If you think about it, if the populations are to grow as forecast in Sydney (to 7 million), Melbourne (to 10 million), Brisbane (to 4 million) and Perth (to over 3 million) then our cities of the future will look markedly different from those we know today.
Regional prices are dead flat
For a long time, some promoters of property have been talking up regional centres and remote-location property, but as the RBA’s chart pack release above clearly shows, most regional property growth occurred long ago during the great increase of household leverage through to around half a decade ago.
There has been no growth at all for years now – prices are absolutely dead flat – a trend I expect to continue with relatively high nominal prices already in existence.
To some extent, Australian property owners have gotten off lightly.
In regional markets across Britain prices have been slammed by more than a quarter of their value over. Those who more sensibly stuck to the populous south-east in and around London have seen a surge of foreign capital drive prices on to all-time highs.
This, I believe, is part of the new normal in real estate. Global investors looking for a safe haven for their money head to key capital city markets and drive prices up.
Much of the growth experienced in the last 12 months in Australia has been from a surge in new investors rather than from home buyers.
Foreign investment capital
There has been much talk in recent times of a proliferation of Asian buyers bringing ‘hot money’ to Australia.
Foreign investment rules dictate that non-residents are permitted to buy residential property which is under construction (i.e. ‘off the plan’) or for re-development, or to purchase new dwellings which have not yet been sold.
Other purchases may require Foreign Investment Review Board (FIRB) approval and the FIRB states that “foreign investors cannot buy established dwellings as investment properties or as homes” save for certain exceptions, but there are question marks as to whether these rules are enforced robustly (or even at all).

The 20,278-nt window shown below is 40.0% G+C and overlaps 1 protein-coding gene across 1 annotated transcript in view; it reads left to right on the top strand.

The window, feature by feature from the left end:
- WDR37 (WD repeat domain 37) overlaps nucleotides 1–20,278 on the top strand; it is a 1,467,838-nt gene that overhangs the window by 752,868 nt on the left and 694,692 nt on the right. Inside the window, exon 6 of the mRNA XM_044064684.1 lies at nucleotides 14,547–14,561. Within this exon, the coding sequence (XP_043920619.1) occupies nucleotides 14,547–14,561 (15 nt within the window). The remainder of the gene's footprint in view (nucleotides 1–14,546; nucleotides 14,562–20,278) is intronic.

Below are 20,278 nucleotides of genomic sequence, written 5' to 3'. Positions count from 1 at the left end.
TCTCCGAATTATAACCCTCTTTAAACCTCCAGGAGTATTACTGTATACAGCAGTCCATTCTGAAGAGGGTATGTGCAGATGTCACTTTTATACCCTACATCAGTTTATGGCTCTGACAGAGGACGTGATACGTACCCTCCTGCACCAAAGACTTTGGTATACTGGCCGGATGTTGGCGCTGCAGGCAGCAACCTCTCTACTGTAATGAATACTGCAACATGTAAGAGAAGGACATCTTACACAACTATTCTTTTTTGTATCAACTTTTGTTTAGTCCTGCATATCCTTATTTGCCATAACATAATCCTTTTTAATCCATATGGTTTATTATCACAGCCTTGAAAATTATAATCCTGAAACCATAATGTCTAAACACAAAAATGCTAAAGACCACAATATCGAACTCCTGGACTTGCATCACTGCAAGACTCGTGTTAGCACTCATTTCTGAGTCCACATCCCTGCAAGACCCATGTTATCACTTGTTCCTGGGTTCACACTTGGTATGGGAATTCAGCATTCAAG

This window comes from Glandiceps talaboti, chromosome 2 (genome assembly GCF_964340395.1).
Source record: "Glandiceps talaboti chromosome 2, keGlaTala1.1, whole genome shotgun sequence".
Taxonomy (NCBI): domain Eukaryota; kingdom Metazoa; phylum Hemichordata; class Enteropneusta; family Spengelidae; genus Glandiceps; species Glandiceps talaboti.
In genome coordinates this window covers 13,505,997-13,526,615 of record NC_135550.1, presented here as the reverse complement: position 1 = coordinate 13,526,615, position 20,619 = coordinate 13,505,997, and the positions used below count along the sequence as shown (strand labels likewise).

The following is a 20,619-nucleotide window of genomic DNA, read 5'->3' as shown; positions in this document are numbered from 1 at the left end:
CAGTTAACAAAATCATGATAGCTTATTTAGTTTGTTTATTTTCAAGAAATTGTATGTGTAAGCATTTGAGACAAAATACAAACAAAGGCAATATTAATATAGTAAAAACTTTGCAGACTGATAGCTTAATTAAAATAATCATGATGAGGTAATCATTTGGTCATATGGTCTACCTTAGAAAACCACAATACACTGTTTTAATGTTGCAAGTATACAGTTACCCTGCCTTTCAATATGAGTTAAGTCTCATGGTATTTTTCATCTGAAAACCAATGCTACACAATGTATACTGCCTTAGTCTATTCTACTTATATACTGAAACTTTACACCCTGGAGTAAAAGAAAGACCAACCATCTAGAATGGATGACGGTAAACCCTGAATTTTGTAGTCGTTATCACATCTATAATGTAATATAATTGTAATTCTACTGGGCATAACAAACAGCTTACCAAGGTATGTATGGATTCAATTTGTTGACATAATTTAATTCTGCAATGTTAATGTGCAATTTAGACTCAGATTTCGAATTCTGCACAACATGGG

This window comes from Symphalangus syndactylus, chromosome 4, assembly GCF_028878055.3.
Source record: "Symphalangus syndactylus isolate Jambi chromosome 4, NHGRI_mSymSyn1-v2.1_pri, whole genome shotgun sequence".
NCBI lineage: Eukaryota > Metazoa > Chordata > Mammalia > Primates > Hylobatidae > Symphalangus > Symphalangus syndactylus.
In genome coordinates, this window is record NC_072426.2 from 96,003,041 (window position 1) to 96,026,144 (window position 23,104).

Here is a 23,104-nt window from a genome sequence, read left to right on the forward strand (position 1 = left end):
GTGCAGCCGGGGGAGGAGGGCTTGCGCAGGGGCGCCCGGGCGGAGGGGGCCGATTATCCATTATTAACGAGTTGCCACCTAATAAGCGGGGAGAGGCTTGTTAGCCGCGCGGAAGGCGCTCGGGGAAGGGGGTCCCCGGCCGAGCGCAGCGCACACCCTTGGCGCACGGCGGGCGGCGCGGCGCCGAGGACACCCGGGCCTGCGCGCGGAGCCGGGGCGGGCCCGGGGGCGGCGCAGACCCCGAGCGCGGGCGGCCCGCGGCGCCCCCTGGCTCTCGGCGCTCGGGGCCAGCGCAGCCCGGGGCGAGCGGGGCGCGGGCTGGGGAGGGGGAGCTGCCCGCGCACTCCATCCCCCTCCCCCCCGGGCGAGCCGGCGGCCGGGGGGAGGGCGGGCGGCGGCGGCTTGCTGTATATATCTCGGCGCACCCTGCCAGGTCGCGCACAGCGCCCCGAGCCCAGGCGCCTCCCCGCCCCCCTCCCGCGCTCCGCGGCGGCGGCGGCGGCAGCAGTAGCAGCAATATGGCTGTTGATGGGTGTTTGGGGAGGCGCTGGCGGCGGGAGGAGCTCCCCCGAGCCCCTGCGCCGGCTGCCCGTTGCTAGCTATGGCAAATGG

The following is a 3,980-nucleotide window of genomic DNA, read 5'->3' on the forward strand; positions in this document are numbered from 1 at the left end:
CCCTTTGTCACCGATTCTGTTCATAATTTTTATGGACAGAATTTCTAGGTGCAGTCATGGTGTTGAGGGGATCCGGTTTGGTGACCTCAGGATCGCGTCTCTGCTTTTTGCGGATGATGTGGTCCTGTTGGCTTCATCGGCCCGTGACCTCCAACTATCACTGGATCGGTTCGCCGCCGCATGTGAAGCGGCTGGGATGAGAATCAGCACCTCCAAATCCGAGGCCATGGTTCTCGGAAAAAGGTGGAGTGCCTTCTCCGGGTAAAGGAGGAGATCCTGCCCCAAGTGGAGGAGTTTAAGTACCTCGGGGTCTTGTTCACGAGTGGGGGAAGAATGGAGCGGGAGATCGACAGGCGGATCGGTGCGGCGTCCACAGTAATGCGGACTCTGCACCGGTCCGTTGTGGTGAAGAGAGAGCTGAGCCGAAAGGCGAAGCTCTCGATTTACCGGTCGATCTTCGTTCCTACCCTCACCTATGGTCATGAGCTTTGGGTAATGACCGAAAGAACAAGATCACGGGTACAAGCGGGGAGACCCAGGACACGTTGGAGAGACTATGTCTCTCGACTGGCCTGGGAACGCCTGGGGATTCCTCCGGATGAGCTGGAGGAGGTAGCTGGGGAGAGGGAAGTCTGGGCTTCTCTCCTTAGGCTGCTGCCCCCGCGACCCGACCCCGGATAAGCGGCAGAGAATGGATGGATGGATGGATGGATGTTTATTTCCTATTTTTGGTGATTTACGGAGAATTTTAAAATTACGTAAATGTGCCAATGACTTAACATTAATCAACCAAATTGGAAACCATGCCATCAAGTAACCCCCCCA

For such cashed-up buyers, the rumour mill suggests that attractive yields and to some extent even purchase price appear of little relevance as well-located investment properties are sought at almost any cost.
This accords with what has been seen in London where residential property yields are generally poor yet foreign investors continue to drive prices higher.
Reliable statistics on whether foreign (i.e. non-resident) buyers are actually purchasing existing dwellings in Australia are by definition not available, but if you keep your ear to the ground and ask estate agents and buyers’ advocates: “is it happening?”
I suspect that the nudge might well be “yes, to some extent”.
Just as foreign investors in Britain only appear interested in London, it’s likely that equivalent investment here will be focussed on the major capitals.
It’s one of the many reasons I’ve always argued that quality inner suburbs in those cities represent a far lower risk than regional or outer suburbs.
When the next downturn comes, a relaxation of foreign investment rules may support key city prices, but those in the regions, where few investors venture, may suffer.